Papillon Hall


Just outside Market Harborough to the South West lies the village of Lubenham. On the right hand side of the Lutterworth Road as you exit the village, you will see an inconspicuous sign on a gate which reads, ‘Papillon Fields Farm’. This is part of the site of where Papillon Hall used to stand before it was sadly demolished in 1950.

The original hall (above) was built by David Papillon in 1624, a man of French descent who specialised in building fortifications. The building was octagonal in shape and surrounded by a moat. In 1903, the building was extended and refurbished by the well known British architect, Sir Edwin Lutyens who was obviously inspired by the hall’s French name for butterfly, by creating four ‘wings’ along with an extra floor. It was during this rebuild that a skeleton was discovered hidden behind a wall in what was known as ‘Pamp’s Attic’. ‘Pamp’ was a nickname given to David Papillon’s Great Great Grandson, also named David, who eventually inherited the hall. It was during Pamp’s occupation of the hall that strange things started to happen. Local villagers used to make the sign of the cross in dough when baking bread to ward off Pamp’s ‘evil eye’ due to his unusual ability to transfix people against their will.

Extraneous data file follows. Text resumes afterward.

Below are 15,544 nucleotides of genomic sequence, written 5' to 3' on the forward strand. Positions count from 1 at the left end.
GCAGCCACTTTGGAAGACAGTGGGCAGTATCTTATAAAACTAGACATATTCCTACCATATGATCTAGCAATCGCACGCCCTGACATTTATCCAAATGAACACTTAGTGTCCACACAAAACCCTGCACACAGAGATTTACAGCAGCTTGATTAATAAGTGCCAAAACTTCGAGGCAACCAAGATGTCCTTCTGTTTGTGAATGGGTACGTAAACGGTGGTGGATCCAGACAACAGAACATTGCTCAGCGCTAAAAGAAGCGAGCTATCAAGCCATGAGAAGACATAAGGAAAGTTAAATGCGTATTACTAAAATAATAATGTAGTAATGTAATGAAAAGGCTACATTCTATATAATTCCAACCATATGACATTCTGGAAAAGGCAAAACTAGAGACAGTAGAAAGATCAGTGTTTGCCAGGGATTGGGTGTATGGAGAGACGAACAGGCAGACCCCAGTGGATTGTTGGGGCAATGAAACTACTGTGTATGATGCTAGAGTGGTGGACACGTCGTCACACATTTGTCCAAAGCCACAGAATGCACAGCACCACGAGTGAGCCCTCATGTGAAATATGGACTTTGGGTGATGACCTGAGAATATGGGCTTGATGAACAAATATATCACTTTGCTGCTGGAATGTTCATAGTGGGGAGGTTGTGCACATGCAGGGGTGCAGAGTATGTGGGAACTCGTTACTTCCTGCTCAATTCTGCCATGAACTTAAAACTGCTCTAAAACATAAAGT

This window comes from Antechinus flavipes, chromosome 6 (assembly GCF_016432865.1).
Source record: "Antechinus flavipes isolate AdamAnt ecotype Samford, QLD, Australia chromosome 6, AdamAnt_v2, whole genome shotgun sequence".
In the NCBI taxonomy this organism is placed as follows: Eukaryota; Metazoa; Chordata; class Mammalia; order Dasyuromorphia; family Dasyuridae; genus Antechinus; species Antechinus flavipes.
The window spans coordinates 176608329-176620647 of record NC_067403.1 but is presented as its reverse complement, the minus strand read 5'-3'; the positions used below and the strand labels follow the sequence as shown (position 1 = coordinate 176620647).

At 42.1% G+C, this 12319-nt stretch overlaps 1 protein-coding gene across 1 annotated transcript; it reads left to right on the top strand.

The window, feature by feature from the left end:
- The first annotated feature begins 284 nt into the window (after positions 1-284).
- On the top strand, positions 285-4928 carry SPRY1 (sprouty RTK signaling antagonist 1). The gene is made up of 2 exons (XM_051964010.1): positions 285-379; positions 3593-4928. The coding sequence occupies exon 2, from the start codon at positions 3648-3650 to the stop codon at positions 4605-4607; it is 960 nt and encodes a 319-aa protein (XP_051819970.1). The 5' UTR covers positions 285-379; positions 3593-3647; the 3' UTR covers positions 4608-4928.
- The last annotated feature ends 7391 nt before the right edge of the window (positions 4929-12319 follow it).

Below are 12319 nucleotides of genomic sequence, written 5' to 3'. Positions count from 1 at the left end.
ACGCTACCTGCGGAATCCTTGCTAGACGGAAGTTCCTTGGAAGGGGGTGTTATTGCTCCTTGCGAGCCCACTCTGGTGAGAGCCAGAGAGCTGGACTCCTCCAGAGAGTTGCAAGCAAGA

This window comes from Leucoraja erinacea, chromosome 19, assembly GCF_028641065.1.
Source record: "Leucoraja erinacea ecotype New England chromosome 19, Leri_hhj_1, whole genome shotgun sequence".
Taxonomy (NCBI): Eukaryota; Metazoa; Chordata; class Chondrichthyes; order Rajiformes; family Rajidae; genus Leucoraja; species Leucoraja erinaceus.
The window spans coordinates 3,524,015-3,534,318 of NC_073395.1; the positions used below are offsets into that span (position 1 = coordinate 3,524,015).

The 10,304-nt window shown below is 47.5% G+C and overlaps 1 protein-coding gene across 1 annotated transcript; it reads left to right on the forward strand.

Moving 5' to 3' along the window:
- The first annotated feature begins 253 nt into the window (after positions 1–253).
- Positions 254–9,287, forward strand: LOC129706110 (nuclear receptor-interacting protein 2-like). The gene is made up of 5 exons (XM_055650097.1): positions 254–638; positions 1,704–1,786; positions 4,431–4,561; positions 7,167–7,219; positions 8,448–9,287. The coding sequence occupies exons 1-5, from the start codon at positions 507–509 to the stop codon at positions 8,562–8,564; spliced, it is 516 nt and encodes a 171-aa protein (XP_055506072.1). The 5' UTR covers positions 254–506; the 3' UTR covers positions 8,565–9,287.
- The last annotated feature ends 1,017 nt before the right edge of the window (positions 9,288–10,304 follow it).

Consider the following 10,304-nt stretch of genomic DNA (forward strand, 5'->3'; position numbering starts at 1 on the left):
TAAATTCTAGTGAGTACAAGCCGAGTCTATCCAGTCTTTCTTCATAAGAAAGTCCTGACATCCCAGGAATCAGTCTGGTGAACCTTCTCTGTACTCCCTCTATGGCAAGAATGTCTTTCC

papillon-shoesAnother well known story concerns a pair of brocade ‘slippers’ that were said to be cursed, being blamed for several unfortunate accidents and even deaths to all those who removed them from the hall. They were eventually sealed in a locked stronghold with the key being thrown into the hall’s pond.

More of this fascinating and chilling story along with some never before seen pictures can be found in my book, Haunted Harborough, now on sale in all major bookstores or from this website.

In the meantime, please view this (test) animation below showing the hall as it looked after Lutyens’ alterations.